Go beyond the mail merge basics. Import lists from Excel, and use Excel's data and number tools. Customize your mail merge with personalized messages.
Mail merge using an Excel spreadsheet
The merge runs more smoothly if all the information you want to include is ready—so, make sure:
The columns in your spreadsheet match the fields you want to use in your merge. For example, to address readers by their first name, make sure you have separate columns for first and last names.
All the data you want to merge is in the spreadsheet.
Number formatting won’t change. If your spreadsheet includes dates, times, currency values, or postal codes that begin or end in 0, see Format mail merge numbers, dates, and other values.
When the data’s ready, start the mail merge
In Word, open a new document.
Click Mailings > Start Mail Merge, and then click the kind of merge you want to run.
Click Select Recipients > Use Existing List.
Browse to your Excel spreadsheet, and then click Open. If Word prompts you, select Sheet1$ and click OK. Now the Excel spreadsheet’s connected to the mail merge document you’re creating in Word.
Next, you can insert mail merge fields that pull the information from your spreadsheet into your document. For example, to add a greeting line to an email message or a letter, click Mailings > Greeting Line. Or add addresses from your list by clicking Mailings > Address Block.
When your document’s ready, click Preview Results and click the arrows to see each specific copy of the document.
To finish the merge, click Finish & Merge, and then click Print Documents or Send E-mail Messages.
In Introduction to Mail Merge you learned the basics: how to set up mail merge with the wizard, create a list of recipients, add basic mail merge fields, and print envelopes.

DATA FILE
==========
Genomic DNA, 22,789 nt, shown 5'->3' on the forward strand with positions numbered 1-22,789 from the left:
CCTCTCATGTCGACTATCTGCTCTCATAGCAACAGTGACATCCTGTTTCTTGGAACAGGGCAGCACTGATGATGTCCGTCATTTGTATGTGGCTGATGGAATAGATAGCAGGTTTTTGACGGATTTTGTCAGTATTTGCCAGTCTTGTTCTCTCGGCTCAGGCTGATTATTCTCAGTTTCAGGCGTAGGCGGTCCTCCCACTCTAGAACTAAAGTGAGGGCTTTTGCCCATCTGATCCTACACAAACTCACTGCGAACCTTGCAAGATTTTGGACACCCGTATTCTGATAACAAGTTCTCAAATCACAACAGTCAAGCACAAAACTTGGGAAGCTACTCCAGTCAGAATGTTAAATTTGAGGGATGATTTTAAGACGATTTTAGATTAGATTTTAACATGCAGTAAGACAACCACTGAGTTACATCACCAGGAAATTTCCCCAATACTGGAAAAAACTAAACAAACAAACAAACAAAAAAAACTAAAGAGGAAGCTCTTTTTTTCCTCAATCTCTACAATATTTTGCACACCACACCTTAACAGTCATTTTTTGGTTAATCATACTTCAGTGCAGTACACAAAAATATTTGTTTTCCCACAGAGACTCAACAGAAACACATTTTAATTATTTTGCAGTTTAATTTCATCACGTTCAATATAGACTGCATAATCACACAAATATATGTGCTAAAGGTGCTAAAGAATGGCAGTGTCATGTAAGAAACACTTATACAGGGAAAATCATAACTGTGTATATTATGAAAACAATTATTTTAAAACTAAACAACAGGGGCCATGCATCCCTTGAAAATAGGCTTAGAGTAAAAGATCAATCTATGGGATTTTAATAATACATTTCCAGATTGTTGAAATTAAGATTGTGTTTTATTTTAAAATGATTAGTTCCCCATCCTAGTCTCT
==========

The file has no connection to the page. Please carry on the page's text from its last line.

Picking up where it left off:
But there is a lot more you can do.
First let's take a look at recipient lists.
In the first course, we created a list from our Outlook contacts and then created one from scratch in Word.
But you can also import lists from other sources, like Microsoft Excel files.
If you use Excel, you can take advantage of all the tools for working with data and numbers.
For example, this list is pretty small, but you could create a workbook with numerous lists in tables that contain thousands of entries.
When you add a table in Excel, the columns become the merge fields that you use in your mail merge document.
With your document open, click the MAILINGS tab and Start Mail Merge.
The current document is a letter, but let's click E-mail Messages to change that to an email message.
Next, click Select Recipients and Use an Existing List.
You have a lot of choices for the type of data you can use.
We'll open the Excel workbook.
Then, select which table to use.
Make sure First row of data contains column headers is checked.
This tells Word to use the table column headers as the names for the merge fields.
Click OK, and the data is added.
To check the data, click Edit Recipient List, and there is the list from the Excel table and the Excel column header.
This is where you can refine the list before you run the mail merge.
For example, you can locate Duplicate entries, Search, Sort and Filter. For now, we'll assume the list is good and click OK.
And let's see what happens when we add a merge field.
Select the greeting and delete it. Then, click Greeting Line.
The default greeting should be in this format: Dear Mr. Randall .
So why does the Preview have this odd format? Well, problems like this are most often caused by mismatched fields, and you can fix that by clicking Match Fields.
What happened is Word automatically matched the Courtesy Title field to the Title column in the Excel table.
But the Title column contains job titles, not courtesy titles.
We don't have a good match for Courtesy Title, so let's select (not matched). Then, OK.
Now, because there's no more Courtesy Title field, Word chooses a different greeting line format.
Let's Preview a few names to make sure the greeting line looks the way we want it to.
And then click OK.
Click Preview Results to see the greeting in the document.
The email is almost ready to send.
Up next, we'll add some custom merge fields.